CS647: Advanced Topics in Wireless Networks Basics of Wireless Transmission

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1 CS647: Advanced Topics in Wireless Networks Basics of Wireless Transmission CS

2 Outline Frequencies Signals Antennas Signal propagation Multiplexing Spread spectrum Modulation CS

3 Types of Wave Sky wave Ionosphere ( km) Mesosphere (50-80 km) Transmitter Space wave Ground wave Earth Receiver CS Stratosphere (12-50 km) Troposphere (0-12 km)

4 Speed, Wavelength, Frequency Frequency and wave length: λ = c/f wave length λ, speed of light c 3x108m/s, frequency f System AC current FM radio Cellular Ka band satellite Ultraviolet light Frequency 60 Hz 100 MHz 800 MHz 20 GHz Hz Wavelength 5,000 km 3 m 37.5 cm 15 mm 10-7 m CS

5 Radio Frequency Bands Classification Band Initials Frequency Range Characteristics Extremely low Infra low ELF ILF < 300 Hz 300 Hz - 3 khz Ground wave Very low VLF 3 khz - 30 khz Low LF 30 khz khz Medium MF 300 khz - 3 MHz Ground/Sky wave High HF 3 MHz - 30 MHz Sky wave Very high VHF 30 MHz MHz Ultra high UHF 300 MHz - 3 GHz Space wave Super high SHF 3 GHz - 30 GHz Extremely high EHF 30 GHz GHz Tremendously high THF 300 GHz GHz CS

6 Frequencies for communication twisted pair coax cable optical transmission 1 Mm 300 Hz 10 km 30 khz 100 m 3 MHz 1 m 300 MHz 10 mm 30 GHz 100 µm 3 THz 1 µm 300 THz VLF = Very Low Frequency UHF = Ultra High Frequency LF = Low Frequency SHF = Super High Frequency MF = Medium Frequency EHF = Extra High Frequency HF = High Frequency UV = Ultraviolet Light VLF LF MF HF VHF UHF SHF EHF infrared visible light UV VHF = Very High Frequency Frequency and wave length: λ = c/f wave length λ, speed of light c 3x10 8 m/s, frequency f CS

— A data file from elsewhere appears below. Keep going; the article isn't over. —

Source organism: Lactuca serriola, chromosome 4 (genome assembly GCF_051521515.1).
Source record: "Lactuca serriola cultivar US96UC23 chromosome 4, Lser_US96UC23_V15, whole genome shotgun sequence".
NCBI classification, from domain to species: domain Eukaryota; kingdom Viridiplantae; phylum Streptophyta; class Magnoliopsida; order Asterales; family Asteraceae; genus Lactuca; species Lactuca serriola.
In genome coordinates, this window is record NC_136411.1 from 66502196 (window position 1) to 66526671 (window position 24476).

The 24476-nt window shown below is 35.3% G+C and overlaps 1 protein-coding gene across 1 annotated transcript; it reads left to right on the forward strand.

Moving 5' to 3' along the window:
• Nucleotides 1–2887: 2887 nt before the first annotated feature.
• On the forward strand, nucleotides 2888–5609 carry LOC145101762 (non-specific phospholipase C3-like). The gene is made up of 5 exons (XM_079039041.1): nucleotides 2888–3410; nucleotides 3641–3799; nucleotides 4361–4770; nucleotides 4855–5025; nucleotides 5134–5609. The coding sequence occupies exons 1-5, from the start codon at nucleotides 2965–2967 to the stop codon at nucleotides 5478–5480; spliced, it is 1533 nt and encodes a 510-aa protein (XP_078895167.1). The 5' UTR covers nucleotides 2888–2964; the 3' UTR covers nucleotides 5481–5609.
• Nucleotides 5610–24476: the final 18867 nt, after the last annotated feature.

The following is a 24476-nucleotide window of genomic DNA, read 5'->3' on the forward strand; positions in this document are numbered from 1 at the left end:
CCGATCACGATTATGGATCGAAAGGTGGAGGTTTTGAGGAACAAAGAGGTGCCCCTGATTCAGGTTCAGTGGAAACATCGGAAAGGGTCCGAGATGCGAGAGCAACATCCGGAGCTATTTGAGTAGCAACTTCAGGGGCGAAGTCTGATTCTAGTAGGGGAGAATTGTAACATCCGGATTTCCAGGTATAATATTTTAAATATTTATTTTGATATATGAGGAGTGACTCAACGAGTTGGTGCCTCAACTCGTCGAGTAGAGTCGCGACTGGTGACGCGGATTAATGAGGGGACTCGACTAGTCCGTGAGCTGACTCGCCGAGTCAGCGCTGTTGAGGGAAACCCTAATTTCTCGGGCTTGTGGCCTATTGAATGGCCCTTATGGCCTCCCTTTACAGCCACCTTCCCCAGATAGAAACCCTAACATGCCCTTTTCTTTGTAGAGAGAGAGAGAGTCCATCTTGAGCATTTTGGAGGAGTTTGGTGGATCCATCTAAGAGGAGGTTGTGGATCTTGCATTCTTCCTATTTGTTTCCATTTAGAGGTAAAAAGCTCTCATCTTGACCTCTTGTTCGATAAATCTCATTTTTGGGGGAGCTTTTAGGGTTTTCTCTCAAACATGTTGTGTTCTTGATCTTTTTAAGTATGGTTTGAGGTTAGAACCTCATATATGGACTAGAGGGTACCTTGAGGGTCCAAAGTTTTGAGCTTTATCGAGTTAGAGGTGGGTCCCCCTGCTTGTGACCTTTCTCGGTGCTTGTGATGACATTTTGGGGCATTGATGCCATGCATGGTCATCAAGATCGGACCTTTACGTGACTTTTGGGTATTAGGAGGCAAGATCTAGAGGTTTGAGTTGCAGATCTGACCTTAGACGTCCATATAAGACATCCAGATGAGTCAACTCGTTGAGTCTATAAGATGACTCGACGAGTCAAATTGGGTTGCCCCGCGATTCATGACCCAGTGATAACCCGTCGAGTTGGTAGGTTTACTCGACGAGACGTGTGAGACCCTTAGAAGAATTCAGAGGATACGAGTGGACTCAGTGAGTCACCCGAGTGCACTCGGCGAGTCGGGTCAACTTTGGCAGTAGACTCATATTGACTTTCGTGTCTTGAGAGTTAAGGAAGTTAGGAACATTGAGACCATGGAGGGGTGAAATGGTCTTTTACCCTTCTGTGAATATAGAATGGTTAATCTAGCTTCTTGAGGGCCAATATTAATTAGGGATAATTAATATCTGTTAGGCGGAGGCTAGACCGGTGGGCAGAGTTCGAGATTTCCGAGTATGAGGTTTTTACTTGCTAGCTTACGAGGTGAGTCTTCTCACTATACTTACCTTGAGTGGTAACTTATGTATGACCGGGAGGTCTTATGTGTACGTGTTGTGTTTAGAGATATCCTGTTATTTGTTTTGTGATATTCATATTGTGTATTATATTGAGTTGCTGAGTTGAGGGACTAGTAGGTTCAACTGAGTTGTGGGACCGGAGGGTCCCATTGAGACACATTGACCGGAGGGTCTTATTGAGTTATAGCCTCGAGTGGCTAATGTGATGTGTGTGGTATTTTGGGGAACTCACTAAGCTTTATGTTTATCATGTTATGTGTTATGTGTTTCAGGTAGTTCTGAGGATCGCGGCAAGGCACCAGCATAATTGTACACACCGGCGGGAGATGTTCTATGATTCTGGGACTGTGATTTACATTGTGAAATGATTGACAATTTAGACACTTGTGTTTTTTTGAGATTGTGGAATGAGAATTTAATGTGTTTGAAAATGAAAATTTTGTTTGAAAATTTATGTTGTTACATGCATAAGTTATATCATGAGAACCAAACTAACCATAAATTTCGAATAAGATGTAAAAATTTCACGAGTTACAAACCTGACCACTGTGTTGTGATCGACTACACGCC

7 Frequencies for mobile communication VHF-/UHF-ranges for mobile radio simple, small antenna for cars deterministic propagation characteristics, reliable connections SHF and higher for directed radio links, satellite communication small antenna, beam forming large bandwidth available Wireless LANs use frequencies in UHF to SHF range some systems planned up to EHF limitations due to absorption by water and oxygen molecules (resonance frequencies) weather dependent fading, signal loss caused by heavy rainfall etc. CS

8 Frequencies and regulations ITU-R holds auctions for new frequencies, manages frequency bands worldwide (WRC, World Radio Conferences) Europe USA Japan Cellular Phones Cordless Phones Wireless LANs Others GSM , / , , / , / UMTS (FDD) , UMTS (TDD) , CT , CT DECT IEEE HIPERLAN , RF-Control 27, 128, 418, 433, 868 AMPS, TDMA, CDMA , TDMA, CDMA, GSM , PACS , PACS-UB IEEE , RF-Control 315, 915 PDC , , , PHS JCT IEEE RF-Control 426, 868 CS

9 Signals I physical representation of data function of time and location signal parameters: parameters representing the value of data classification continuous time/discrete time continuous values/discrete values analog signal = continuous time and continuous values digital signal = discrete time and discrete values signal parameters of periodic signals: period T, frequency f=1/t, amplitude A, phase shift ϕ sine wave as special periodic signal for a carrier: s(t) = A t sin(2 π f t t + ϕ t ) CS

10 Fourier representation of periodic signals g( t) = 1 2 c + n= 1 a n sin(2πnft) + n= 1 b n cos(2πnft) ideal periodic signal t 0 real composition (based on harmonics) t CS

11 Signals II Different representations of signals amplitude (amplitude domain) frequency spectrum (frequency domain) phase state diagram (amplitude M and phase ϕ in polar coordinates) A [V] A [V] Q = M sin ϕ t[s] ϕ I= M cos ϕ ϕ f [Hz] Composed signals transferred into frequency domain using Fourier transformation Digital signals need infinite frequencies for perfect transmission modulation with a carrier frequency for transmission (analog signal!) CS